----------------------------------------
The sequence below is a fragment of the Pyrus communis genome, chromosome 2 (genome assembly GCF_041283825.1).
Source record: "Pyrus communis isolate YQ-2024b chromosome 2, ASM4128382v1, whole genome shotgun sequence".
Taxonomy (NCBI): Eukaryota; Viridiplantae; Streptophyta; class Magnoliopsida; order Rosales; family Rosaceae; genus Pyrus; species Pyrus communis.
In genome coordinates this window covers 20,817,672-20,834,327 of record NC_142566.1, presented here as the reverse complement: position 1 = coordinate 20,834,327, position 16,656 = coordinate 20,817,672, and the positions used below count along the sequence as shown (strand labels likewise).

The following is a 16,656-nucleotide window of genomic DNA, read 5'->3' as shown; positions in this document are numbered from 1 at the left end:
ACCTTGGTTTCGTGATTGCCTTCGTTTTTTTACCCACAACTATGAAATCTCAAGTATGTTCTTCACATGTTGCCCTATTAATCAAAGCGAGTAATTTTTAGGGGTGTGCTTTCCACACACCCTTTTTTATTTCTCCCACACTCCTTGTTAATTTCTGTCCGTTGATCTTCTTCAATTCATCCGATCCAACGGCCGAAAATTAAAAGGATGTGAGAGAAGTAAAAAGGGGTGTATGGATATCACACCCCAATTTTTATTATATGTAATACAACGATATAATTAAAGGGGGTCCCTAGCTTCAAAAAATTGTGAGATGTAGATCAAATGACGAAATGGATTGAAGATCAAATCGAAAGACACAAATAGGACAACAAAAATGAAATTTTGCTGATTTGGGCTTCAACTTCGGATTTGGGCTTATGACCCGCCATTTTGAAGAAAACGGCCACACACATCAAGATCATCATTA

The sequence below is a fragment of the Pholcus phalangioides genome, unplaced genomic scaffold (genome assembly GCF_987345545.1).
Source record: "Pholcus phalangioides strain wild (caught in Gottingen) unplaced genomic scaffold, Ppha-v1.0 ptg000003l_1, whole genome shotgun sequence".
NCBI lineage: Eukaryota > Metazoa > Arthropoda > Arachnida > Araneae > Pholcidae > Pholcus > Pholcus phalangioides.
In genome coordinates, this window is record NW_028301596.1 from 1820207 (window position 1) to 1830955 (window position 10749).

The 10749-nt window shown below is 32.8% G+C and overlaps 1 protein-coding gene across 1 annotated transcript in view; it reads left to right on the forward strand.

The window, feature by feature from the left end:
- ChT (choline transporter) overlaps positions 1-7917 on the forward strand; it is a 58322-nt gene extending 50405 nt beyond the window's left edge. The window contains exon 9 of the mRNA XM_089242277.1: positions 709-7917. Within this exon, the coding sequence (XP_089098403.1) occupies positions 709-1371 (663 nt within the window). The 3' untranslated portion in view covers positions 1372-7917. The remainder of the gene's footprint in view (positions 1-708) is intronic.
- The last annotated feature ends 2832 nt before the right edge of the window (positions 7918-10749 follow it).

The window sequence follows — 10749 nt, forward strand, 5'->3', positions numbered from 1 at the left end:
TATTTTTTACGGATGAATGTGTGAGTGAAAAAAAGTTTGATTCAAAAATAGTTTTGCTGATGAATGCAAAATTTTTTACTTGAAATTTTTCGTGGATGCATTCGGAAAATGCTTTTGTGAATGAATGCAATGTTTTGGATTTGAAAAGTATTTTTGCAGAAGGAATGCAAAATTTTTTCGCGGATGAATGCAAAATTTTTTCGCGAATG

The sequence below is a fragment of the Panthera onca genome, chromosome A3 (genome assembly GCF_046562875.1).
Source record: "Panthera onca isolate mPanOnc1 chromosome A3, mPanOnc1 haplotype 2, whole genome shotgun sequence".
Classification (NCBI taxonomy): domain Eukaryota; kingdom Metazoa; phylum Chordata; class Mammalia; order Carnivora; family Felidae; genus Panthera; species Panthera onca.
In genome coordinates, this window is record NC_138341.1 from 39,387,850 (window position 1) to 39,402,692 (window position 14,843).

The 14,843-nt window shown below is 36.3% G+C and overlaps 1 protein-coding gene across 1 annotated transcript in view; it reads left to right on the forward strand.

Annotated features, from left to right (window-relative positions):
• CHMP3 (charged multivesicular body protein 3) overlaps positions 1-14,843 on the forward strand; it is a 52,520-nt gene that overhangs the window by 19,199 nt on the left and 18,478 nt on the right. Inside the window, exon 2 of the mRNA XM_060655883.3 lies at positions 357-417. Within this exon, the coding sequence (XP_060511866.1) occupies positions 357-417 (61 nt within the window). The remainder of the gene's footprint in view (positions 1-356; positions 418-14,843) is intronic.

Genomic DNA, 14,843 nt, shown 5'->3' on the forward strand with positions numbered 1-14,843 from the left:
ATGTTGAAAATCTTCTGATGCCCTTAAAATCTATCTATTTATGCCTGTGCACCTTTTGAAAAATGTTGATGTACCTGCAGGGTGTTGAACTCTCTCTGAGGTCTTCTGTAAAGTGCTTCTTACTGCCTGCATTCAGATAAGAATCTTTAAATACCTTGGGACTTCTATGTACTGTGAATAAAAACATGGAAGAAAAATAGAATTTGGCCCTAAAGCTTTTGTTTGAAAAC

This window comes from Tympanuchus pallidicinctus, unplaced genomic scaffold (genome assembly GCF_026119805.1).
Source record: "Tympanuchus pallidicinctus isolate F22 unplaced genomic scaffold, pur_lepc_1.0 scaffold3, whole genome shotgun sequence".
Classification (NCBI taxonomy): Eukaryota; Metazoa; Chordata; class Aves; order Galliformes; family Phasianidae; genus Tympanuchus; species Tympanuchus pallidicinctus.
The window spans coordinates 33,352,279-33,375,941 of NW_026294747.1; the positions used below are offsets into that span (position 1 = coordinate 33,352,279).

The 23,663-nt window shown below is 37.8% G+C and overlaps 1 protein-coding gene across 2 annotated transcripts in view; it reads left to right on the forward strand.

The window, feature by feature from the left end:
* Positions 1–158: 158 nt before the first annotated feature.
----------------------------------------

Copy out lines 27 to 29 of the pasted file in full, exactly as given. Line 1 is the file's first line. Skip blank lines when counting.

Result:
Source record: "Tympanuchus pallidicinctus isolate F22 unplaced genomic scaffold, pur_lepc_1.0 scaffold3, whole genome shotgun sequence".
Classification (NCBI taxonomy): Eukaryota; Metazoa; Chordata; class Aves; order Galliformes; family Phasianidae; genus Tympanuchus; species Tympanuchus pallidicinctus.
The window spans coordinates 33,352,279-33,375,941 of NW_026294747.1; the positions used below are offsets into that span (position 1 = coordinate 33,352,279).